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One pass or two?

Sep 29

Written by: Charles Flock
9/29/2010 5:18 PM  RssIcon

A look at the numerical accuracy of SQL Server’s aggregate functions, the limits of floating-point math, and other interesting stuff we discovered while implementing multi-input aggregate functions in SQL Server 2008.
Versions of EXCEL prior to EXCEL 2003 were criticized extensively for inaccurate results in some of the EXCEL statistical functions like VAR, VARP, STDEV, STDEVP, SLOPE, etc. While most of the cases cited in these criticisms were unlikely to occur in real world analyses, Microsoft apparently thought enough of the objections that it re-worked them in EXCEL 2003.
SQL Server contains the VAR, VARP, STDEV, and STDEVP functions. We have also implemented versions of these functions in XLeratorDB. The XLeratorDB implementation matches the accuracy of the EXCEL 2003/2007/2010 versions of the functions. Today we will look at why the SQL Server built-in aggregate functions do not.
Let’s start with the VAR function, which calculates sample variance. The formula for sample variance is:

 

We will create a very simple table and populate it with some data to see how it behaves.

CREATE
TABLE #n(
      x     float
      )
INSERT INTO #n VALUES (6)
INSERT INTO #n VALUES (4)
INSERT INTO #n VALUES (2)
INSERT INTO #n VALUES (1)
INSERT INTO #n VALUES (3)
INSERT INTO #n VALUES (5)

Let’s calculate the sample variance using the built-in VAR function.

SELECT VAR(x) as VAR
FROM #n

This produces the following result.

VAR
----------------------
3.5
 
(1 row(s) affected)

We can actually verify that calculation using the following statement.

SELECT
SUM(SQUARE(x - m.mean))/(m.n-1) as [COMPUTED VAR]
FROM (
      SELECT AVG(x) as mean, count(x) as n
      FROM #n
      ) m, #n             
GROUP BY m.n

This produces the following result.

COMPUTED VAR
----------------------
3.5
 
(1 row(s) affected)

Now, we are going to add 10,000,000,000 to all the x-values.

UPDATE
#n
SET x = x + 1E10
 

When we calculate the variance on the new x-values,

SELECT
VAR(x) as VAR
FROM #n

the following result is returned.

VAR
----------------------
0
 
(1 row(s) affected)

Zero? Can that really be right? Let’s look at what our independent verification returns.

SELECT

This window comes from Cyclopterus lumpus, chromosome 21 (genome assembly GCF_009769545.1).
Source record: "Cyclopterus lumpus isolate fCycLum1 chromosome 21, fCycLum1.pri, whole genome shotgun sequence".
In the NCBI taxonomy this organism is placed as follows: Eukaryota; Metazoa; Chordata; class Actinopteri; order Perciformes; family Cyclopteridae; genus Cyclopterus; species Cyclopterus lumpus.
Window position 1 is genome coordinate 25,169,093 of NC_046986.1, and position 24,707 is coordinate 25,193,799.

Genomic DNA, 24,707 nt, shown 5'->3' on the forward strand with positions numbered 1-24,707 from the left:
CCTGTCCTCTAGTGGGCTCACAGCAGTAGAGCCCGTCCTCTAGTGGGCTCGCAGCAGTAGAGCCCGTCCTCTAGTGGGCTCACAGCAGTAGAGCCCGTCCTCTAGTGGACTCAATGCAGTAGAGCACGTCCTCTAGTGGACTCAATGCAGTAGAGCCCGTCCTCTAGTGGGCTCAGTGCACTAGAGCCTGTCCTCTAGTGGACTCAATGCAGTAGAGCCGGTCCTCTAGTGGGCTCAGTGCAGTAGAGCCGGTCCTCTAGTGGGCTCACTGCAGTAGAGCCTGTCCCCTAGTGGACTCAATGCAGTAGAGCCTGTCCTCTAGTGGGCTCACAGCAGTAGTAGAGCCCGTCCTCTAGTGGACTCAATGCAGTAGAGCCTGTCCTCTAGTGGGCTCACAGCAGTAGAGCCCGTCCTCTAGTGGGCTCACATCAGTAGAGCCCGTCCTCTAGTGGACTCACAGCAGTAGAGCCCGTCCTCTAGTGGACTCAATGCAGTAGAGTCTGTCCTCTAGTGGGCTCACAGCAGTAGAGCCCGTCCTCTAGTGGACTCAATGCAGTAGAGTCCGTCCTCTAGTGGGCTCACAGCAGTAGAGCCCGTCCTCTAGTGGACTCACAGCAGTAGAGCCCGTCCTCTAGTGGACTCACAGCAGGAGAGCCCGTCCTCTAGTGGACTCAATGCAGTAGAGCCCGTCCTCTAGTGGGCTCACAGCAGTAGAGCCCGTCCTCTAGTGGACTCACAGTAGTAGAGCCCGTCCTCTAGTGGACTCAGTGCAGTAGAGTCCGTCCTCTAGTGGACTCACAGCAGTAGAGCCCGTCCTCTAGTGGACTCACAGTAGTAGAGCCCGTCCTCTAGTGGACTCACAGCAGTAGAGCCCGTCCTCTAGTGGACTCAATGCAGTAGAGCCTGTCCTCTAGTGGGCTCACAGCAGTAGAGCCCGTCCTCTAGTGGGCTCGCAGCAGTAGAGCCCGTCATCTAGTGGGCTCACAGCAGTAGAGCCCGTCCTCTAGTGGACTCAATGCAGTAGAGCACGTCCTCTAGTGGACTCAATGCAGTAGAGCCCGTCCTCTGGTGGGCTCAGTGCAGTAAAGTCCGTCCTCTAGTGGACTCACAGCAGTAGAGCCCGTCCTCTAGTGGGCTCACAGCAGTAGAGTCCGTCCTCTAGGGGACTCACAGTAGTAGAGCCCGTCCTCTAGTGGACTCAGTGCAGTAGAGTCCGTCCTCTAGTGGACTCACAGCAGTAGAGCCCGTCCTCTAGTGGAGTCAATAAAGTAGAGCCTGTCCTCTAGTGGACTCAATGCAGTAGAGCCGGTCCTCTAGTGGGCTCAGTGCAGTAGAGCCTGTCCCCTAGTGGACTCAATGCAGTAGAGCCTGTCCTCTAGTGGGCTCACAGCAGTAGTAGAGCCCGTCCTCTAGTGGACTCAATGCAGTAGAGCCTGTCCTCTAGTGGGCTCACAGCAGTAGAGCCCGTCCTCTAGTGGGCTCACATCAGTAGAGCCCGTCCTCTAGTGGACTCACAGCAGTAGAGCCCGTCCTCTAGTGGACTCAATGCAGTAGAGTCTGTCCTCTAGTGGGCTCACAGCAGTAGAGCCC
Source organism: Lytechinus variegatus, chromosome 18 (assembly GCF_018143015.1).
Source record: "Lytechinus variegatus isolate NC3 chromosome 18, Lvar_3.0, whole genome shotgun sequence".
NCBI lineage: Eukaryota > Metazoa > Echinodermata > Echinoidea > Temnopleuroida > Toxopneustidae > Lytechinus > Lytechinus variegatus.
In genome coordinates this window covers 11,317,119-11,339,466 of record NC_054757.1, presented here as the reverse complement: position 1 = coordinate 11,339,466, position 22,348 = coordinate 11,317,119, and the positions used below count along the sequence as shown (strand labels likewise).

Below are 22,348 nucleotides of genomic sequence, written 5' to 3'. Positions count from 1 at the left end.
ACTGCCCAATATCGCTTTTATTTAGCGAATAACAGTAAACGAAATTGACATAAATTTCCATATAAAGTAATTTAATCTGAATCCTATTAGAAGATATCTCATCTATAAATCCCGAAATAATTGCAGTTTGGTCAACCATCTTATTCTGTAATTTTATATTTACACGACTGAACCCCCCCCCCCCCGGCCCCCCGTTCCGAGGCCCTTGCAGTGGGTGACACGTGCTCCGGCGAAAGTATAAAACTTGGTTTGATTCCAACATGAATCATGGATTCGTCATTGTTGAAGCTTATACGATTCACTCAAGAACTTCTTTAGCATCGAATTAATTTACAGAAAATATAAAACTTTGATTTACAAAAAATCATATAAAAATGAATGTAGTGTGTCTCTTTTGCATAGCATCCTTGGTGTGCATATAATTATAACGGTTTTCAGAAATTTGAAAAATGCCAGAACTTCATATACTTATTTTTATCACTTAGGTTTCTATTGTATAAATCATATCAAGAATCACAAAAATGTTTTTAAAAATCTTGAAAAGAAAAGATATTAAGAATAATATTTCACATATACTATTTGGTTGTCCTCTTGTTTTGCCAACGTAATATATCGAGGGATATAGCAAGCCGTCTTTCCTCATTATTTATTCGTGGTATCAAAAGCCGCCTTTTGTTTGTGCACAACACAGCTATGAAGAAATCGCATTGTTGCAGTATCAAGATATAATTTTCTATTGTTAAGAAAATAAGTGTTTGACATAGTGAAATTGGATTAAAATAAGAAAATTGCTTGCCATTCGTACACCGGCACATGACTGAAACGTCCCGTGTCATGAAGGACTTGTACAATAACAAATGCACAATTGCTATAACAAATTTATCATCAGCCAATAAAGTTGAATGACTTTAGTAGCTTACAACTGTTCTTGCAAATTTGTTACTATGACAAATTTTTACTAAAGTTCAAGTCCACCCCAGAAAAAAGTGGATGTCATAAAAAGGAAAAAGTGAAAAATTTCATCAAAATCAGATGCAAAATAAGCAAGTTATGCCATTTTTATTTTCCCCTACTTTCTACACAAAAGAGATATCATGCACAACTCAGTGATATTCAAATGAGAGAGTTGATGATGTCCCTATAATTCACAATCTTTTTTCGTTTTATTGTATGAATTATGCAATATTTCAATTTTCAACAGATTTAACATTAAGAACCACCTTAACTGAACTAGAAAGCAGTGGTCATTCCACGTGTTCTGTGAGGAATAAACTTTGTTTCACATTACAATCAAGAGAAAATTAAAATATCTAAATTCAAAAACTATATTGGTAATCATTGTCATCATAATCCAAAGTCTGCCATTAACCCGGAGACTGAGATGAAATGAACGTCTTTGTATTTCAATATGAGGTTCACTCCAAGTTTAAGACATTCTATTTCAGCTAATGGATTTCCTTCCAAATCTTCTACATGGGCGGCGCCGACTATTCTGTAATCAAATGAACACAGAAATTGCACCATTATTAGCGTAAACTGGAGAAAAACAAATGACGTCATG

SUM(SQUARE(x - m.mean))/(m.n-1) as [COMPUTED VAR]
FROM (
      SELECT AVG(x) as mean, count(x) as n
      FROM #n
      ) m, #n             
GROUP BY m.n

This produces the following result,

VAR
----------------------
3.5
 
(1 row(s) affected)

which agrees with the XLeratorDB calculation:

SELECT
wct.VAR('#n','x','',NULL) as [XLDB VAR]
 

This produces the following result.

XLDB VAR
----------------------
3.5
 
(1 row(s) affected)

The sample variance takes the sum of the square of the difference between each x and the average x SUM(SQUARE(x - m.mean)). Adding 1E10 to every x does not change that value, and the number of values, COUNT(x), has not changed.
The calculation method used in XLeratorDB and in the computed VAR SQL both rely on a two-pass process. In the first pass, we calculated the mean, AVG(x), and the count. In the second pass, the sum of the square of the differences between x and the mean is calculated and divided by the count minus one. Even though it is a single SELECT statement, it is a two-pass process.
There is a one-pass process to calculate sample variance. That formula is,

which we can represent in the following SELECT.

SELECT
(SUM(SQUARE(x))-SQUARE(SUM(x))/count(x))/(count(x) - 1)
FROM #n
 
If we subtract 1e10 from all the x-values,
UPDATE #n
SET x = x-1E10

and run the following SELECT,

SELECT
(SUM(SQUARE(x))-SQUARE(SUM(x))/count(x))/(count(x) - 1) as [One-Pass VAR]
FROM #n
 

we get the following result.

One-Pass VAR
----------------------
3.5
 
(1 row(s) affected)

Adding 1e10 to all the x-values,

UPDATE
#n
SET x = x+1E10

and running the SQL again,

One-Pass VAR
----------------------
0
 
(1 row(s) affected)

we can see that we replicated the SQL Server result. This mirrors the result that we got from the built-in function.
Is this actually what SQL Server is doing internally? Probably not. I say this because we discovered some interesting things about user defined aggregate functions while building some multi-input aggregates in SQL 2008.
First, and this should be obvious (but it wasn’t to me), is that you cannot perform an aggregate function on an expression containing an aggregate or a subquery. This is actually in BOL, so it is probably something I should know, but I had to learn it over again. Thus, there is no way that the SUM and COUNT functions are being used internally in the VAR function. These values need to be calculated in the code.
Couldn’t the VAR function have used derived tables or a CTE to overcome that obstacle? No, for two reasons. First, the VAR function pre-dates the implementation of those objects in SQL Server. Second, this gives rise to the second thing we learned about aggregate functions: There is no SQL in aggregate functions. The way that I look at the aggregates is that data are streamed to you and the engine is making all the decisions about the best way to send, split, and merge the results. There is no control over the order of data and there is no way to query additional information from inside the function. The engine sends you the data and only the data.